The big difference with spread betting is that the odds are not fixed and the amount you stand to win or lose can change. It can lead to bigger profits, but also potentially bigger losses. Many punters find it to be more exciting than fixed odds betting, but you should proceed with caution while you learn the ropes.
Fixed Odds Bet: Games Handicap
This gives the supposedly weaker player a head start in order to even things out. Let’s say Serena Williams is the clear favourite to beat Elina Svitolina. You might find odds of 10/11 on Williams -4.5 games and 10/11 on Svitolina +4.5.
If you bet on Williams in this market, she would need to win the match by a margin five or more games in order for your bet to pay out. If she won 6-2, 6-4, you would earn a profit. If she won 6-4, 6-4 or lost the match, your bet would fail.
If you bet on Svitolina, she could still afford to narrowly lose the match and your bet would still pay out. If she lost 6-4, 6-4, you would make a profit, but if she was comprehensively beaten you would lose your stake.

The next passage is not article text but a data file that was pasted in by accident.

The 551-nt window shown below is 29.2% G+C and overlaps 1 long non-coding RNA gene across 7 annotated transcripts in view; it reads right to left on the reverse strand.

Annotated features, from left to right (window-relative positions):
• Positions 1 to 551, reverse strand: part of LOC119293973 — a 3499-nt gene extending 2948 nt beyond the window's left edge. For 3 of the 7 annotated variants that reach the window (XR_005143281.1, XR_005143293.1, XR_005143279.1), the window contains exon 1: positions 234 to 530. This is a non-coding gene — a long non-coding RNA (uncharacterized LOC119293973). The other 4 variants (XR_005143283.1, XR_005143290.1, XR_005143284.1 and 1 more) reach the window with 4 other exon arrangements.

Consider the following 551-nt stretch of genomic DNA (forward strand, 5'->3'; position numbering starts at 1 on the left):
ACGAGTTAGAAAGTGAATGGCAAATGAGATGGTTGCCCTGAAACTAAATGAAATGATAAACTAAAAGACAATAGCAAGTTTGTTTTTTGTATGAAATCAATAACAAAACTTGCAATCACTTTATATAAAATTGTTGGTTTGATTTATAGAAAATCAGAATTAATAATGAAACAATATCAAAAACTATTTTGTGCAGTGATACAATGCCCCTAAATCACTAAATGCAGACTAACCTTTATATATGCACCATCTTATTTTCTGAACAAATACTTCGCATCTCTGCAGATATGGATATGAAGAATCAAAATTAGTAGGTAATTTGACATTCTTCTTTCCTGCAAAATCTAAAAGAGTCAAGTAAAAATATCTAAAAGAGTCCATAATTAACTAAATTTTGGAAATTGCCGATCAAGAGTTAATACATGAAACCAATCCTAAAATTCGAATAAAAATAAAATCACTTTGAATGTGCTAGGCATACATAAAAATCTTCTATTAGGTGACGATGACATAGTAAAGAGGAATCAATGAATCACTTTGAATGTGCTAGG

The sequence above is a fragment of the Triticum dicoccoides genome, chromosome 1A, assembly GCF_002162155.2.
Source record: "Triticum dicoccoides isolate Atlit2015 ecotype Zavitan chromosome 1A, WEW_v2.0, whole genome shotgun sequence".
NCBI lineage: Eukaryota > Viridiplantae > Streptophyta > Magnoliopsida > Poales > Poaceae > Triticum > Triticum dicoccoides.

Spread Betting Alternative: Game Supremacy
Our traders will give the supposedly stronger player a Game Supremacy Index over the weaker opponent. You might see Serena Williams assigned a Game Supremacy Index of 4-5 over Elina Svitolina.
You then have the option to buy at 5 if you think Williams will secure a comprehensive victory, winning over 5 games more than her opponent, or sell at 4 if you think she will struggle. If you sell at 4 for £10 and Williams wins 6-4, 4-6, 7-5, you would make a £20 profit. This is because Williams would have won 17 games, while Svitolina would have won 15, giving Williams a margin of 2. That is 2 below the price of 4 you sold at, and you multiply that by your £10 stake to calculate your winnings of £20.
If Svitolina were to win the match 6-2, 6-3, sellers would make a £110 profit. Svitolina would have won 12 games compared to 5 for Williams, leaving Williams on -7, which is 11 below the sell price.
However, if Williams ended up winning the match 6-3, 6-2, you would be down £30, so you would be counting on her to have an off day. The precise margin of victory, in either direction, directly impacts your total win or loss, giving you a vested interest right to the very last serve.
There are plenty more options at your disposal, from Match Supremacy to X-Courts, so check out the tennis spread betting explained page, find something that appeals to you and get involved in the action for the Australian Open and beyond!